Summary: Outliing the need to work together even when there are people we do not like are part of the team. Put the armour of light on and bury the clock of darkness.
A church that has a vacancy can often cause worry to its members especially nowadays as we search for the right person to come and fill the vacancy. In the days of old, it used to be a whole lot easier to fill a vacant pulpit; we went to the Union and asked them who they had available? Who would be interested in a move or were there any students ready? In some ways it was almost like going to the supermarket and picking them of the shelves. “I fancy that one, he is handsome, I quite like him, he has a nice voice, or she seems very approachable – we’ll have that one.’
Unfortunately we are no longer in that position, our clergy supermarket – the Congregational College is closed to us and we now tend to move people around from church to church, trying in some ways to entice people we think would be good for us. Meanwhile in some instances the church waits worrying that no one likes them enough to apply, worrying that no one loves them. It can be a very difficult time for a church in a prolonged vacancy, with some being vacant for years. One only has to look through Life and Work the Church of Scotland’s magazine and then look online at that denominations website and there are long term vacant churches that one wonders if they will ever call a minister.
I don’t believe we are going to be in that position here at Ebenezer; indeed I am quietly hopeful that it will not be case but in the meantime, what can we do as a church to attract the cream of the crop?
Firstly we must be united in our decision making, we must put aside issues that are personal to us and think of the whole church. In Matthew’s Gospel, we see an example of how to discipline the wayward church member but is it the wayward member – singular or is Matthew actually appealing to the whole church? This is the behaviour that is expected from all Christians, if one does not comply, this is what to do – approach them, point out the error of their ways, if this fails, go with another member and speak with the errant follower, if all else fails treat the person as a Gentile or Tax Collector.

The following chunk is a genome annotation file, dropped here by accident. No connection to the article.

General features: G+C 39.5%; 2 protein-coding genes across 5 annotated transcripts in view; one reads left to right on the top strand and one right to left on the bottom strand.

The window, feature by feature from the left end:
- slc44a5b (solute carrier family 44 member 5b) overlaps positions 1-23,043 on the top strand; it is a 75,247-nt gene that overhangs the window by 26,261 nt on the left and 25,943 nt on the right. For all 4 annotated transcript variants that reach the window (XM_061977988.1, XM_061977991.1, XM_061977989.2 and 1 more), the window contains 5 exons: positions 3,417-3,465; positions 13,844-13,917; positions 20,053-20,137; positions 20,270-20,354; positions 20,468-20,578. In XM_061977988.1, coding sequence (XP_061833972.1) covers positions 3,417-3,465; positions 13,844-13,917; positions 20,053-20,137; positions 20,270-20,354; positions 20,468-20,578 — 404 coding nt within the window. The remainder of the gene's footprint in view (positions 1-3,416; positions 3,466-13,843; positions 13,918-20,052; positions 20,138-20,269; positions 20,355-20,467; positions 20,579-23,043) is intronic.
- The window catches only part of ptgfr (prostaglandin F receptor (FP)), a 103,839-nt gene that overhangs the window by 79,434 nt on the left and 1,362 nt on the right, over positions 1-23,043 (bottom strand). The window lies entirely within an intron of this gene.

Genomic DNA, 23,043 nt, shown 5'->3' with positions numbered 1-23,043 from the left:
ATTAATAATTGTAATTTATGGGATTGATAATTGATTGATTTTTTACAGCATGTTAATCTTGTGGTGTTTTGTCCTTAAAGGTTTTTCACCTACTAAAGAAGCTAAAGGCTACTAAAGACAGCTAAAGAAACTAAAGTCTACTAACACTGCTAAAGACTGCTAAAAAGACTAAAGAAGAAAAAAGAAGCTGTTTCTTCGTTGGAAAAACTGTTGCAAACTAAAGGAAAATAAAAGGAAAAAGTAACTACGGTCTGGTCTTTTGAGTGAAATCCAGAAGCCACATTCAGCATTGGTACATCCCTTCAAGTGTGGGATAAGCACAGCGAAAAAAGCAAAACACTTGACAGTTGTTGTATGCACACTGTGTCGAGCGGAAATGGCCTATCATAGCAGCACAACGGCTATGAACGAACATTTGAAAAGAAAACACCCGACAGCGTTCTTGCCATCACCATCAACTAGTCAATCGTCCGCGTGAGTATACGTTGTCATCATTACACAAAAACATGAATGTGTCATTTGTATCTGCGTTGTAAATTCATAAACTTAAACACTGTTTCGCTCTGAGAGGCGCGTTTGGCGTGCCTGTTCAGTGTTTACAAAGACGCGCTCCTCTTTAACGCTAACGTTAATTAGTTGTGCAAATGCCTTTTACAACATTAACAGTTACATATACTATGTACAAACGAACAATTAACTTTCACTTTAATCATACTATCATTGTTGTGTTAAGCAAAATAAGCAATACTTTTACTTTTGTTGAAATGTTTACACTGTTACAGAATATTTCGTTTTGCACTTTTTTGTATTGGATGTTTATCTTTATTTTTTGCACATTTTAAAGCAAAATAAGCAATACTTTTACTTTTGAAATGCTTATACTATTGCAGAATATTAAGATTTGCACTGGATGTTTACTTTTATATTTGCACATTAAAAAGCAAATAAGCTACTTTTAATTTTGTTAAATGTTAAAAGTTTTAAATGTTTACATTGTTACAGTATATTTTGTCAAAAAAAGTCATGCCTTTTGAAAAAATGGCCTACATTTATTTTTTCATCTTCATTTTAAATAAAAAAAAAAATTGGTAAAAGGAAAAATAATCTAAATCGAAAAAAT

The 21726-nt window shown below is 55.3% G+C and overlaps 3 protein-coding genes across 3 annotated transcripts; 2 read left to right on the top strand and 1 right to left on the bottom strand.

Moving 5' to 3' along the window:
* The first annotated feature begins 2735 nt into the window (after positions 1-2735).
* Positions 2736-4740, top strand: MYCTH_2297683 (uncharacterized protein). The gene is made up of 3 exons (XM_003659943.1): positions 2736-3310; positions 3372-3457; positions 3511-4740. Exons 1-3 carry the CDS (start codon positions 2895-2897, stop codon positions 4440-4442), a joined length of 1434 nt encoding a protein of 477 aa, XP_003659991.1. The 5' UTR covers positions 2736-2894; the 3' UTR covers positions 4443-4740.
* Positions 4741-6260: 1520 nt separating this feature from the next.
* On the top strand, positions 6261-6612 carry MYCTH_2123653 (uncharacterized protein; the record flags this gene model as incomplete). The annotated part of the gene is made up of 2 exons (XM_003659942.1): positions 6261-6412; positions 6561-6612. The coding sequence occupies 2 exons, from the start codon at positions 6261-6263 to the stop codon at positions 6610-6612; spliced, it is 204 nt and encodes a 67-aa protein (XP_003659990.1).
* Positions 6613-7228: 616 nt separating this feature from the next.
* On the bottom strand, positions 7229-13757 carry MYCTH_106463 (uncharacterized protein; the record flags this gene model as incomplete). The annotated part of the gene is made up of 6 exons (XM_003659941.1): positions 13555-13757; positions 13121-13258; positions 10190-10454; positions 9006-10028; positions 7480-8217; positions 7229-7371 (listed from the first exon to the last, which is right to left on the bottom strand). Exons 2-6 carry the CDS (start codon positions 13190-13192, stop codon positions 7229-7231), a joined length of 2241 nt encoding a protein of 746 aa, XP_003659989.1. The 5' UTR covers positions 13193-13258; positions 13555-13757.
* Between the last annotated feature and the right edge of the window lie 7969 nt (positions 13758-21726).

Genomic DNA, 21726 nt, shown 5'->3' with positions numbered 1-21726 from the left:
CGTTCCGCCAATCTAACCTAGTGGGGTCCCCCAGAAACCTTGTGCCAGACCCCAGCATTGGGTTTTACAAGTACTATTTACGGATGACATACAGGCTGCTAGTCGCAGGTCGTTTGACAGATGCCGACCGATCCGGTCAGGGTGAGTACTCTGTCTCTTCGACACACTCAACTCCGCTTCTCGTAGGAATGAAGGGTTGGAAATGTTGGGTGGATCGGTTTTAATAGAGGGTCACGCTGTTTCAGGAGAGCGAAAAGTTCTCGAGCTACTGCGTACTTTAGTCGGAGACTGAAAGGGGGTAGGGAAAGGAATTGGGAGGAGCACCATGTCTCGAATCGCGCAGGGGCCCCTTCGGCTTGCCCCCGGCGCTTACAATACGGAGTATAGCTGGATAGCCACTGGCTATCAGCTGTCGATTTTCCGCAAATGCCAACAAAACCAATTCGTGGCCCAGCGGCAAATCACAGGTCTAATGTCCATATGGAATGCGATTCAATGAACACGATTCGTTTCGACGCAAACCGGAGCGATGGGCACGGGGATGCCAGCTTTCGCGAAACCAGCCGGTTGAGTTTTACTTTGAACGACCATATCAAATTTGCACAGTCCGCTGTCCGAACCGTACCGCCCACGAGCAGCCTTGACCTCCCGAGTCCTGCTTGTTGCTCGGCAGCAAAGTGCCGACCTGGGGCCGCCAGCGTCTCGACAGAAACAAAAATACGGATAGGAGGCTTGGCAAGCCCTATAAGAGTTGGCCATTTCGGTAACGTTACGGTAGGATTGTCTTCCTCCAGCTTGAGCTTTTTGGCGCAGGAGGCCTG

Now perhaps you have read this many times, perhaps you know where I am heading with this but I found that statement the most astonishing part of that passage. “If the member refuses to listen to them, tell it to the church; and if the offender refuses to listen even to the church, let such a one be to you as a Gentile and a tax collector.”
This is surely one of those times, when the bible truly baffles non believers and confuses those who follow on. It’s almost as if this passage is telling us to ‘excommunicate’ the errant member but look again. Gentiles and Tax Collectors – which disciple was it that was a tax collector?
So even the most errant or wayward Christian is to be included, more so they are to be loved. Indeed the evidence is there in Paul’s letter to the Church at Rome; 13:9 The commandments, "You shall not commit adultery; You shall not murder; You shall not steal; You shall not covet"; and any other commandment, are summed up in this word, "Love your neighbour as yourself." 13:10 Love does no wrong to a neighbour; therefore, love is the fulfilling of the law. Kind of reminds you of the wedding verse from 1st Corinthians 13, love is the greatest gift of all!
I really like the passage of Romans and the way it correlates with that of Matthew’s Gospel. We often seek perfection in people, we are often ready to judge and serve as jury, but throughout the New Testament – we are being asked to take our human emotions and lay them aside, we are being asked to put on our Christian armour of light and leave the bad side of our nature where it belongs, ‘in darkness.’
It is hard at times to turn the other cheek, it is hard at times to forgive when there are injustices done against us, but then we are only human and it is only our human life that we mirror. We try hard to be like Christ, but there are times, situations and people that can bring our darkness to the surface and darkness covers our humanity, instead of Christ. The letter to the Romans is telling us along with Matthew’s Gospel to rise above these temptations and be at one with Christ.
I don’t know about you, but I for one find it quite difficult to do that all the time. I always cover myself with the codicil that the Lord says, “Love thy neighbour, but it doesn’t say anything about having to like them.” Strange that, but I do believe in that term. I find it possible to love people that I don’t like, now don’t get me wrong, I wouldn’t care to socialise with them, bring them home to meet the family or have a meal with them, but as a Christian, I find it easy to look upon the most obnoxious and difficult individual or group of people and find love for them in my heart – but I still wouldn’t want to hang around with them.